And yet, still prior to the British arrival, Monywa was little more than a village. The town’s rise to worldly prominence can be traced to when the British named the town the Headquarters of the Lower Chindwin District in 1886. 
The British had originally chosen nearby Ahlone, but had to move following local unrest. Recently, Monywa was named the capital of the Sagaing Division. 

This happened to be around the same time that a young monk named U Nyanadhaja would venture into the Ledi Forest, to continue his scholarly work and meditation practice in the quiet that the vast wilderness provided. He would remain there for the following thirteen years, and would forever be known afterwards as the Ledi Sayadaw. 

Sunday, 23 August 2015

Maha Gandyon Monastery in Amarapura

The Maha Gandyon Monastery grounds in Amarapura were initially offered to the first Maha Gandayon Sayadaw in the early 20th century. At this time they were far from “civilization,” and only those monks intent on seclusion would venture out here. The first Maha Gandayone Sayadaw was one of the great, respected forest monks of the day, and a close friend of Ledi Sayadaw. Being an ardent partipatti master, the First Maha Gandayone Sayadaw spent most of his life in serious practice in secluded regions of the Sagaing Hills, and so did not take the time to visit this Amarapura site or look after its development. Over time, however, and through his successor Sayadaw U Janaka, it would come to grow in both size and renown, ultimately playing a major role in Burmese Buddhism and gaining the lasting respect and admiration of Sayagyi U Ba Khin, and becoming the home of a rigorous and unique monastic study culture.

Thursday, 20 August 2015

S.N. Goenka, Sayagyi U Ba Khin, and Maha Gandayone Sayadaw U Janaka

Sayagyi U Goenka was one of the many who were greatly enamored with Maha Gandayone Sayadaw, and the monk was one of his very early influences. He often invited him to his Rangoon home on Mogul Street, and remembered being “highly influenced not only by his great intellect, but also by his simplicity, humility, and capacity for hard work.” He admired the “scores of books on Dhamma in simple Burmese” that the monk had written, although he still “did not have even a trace of ego. I observed not one iota of intellectual pride. I found him to be the incarnation of simplicity, honesty, and egolessness.” He was also one of the monks favored by Sayagyi U Ba Khin, who encouraged his meditation students to study with the Amarapura Sayadaw.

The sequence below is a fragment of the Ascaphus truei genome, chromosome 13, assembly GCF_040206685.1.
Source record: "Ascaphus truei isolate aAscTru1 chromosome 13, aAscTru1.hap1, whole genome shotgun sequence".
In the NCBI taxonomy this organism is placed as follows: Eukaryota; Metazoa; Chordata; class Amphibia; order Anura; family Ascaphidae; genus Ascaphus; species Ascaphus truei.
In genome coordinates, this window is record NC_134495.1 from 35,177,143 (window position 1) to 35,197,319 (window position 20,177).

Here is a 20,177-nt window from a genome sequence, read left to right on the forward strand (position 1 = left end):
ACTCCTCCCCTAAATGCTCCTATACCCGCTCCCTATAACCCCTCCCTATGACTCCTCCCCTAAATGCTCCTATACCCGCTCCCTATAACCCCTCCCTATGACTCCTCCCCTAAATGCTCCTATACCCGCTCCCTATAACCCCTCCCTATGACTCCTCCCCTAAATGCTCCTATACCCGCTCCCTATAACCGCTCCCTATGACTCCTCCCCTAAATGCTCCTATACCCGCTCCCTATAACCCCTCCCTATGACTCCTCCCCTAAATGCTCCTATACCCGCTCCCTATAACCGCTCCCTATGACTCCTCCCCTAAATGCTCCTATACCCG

Wednesday, 19 August 2015

Dhamma Mahimār

This meditation center regularly runs 10-day retreats in the Sayagyi U Goenka meditation tradition. The name of the center translates to “The Excellence of Dhamma,” and was established in 2002. While there is no pagoda built here as yet, the small and friendly confines make for a very pleasant and peaceful course experience, particularly if one happens to be in the country during hot season. The center can accommodate a maximum of one hundred yogis, although it is usually only at capacity during Water Festival. It is located on Shou Road, just off to the right as one heads out towards Mandalay.

Significantly, Pyin Oo Lwin played a special role in the biography of the center’s primary teacher, Sayagyi U Goenka. As a youth, he traveled here from his hometown in nearby Mandalay, and would always recall how “the enchanting mountains and plateaus in that region left a lasting memory.” Then later, as a meditation pupil of Sayagyi U Ba Khin, his teacher asked U Goenka to accompany him to Pyin Oo Lwin to assist in giving a retreat. This was the first time U Goenka would do so outside of the near-perfect conditions of IMC, and he realized that he “was being given a preview of what I should soon have to face and deal with”… that is, when U Goenka would start leading courses on his own across India.

Resistance to Bowing in Burma

Each yogi approaches the act of paying respects in a unique and deeply personal way. For some Westerners, there is no conflict whatsoever, and they feel deeply grateful that they have the privilege of encountering living members of the Saṅgha and sacred statues before them to which they can bow. Others have shared that while they don’t know how much it affects their practice, they understand it is part of the culture, and on that basis are happy to embrace it. However, it is not uncommon for some foreign meditators (and even meditation teachers) to feel quite challenged by this practice, and who question its value during their time in Myanmar.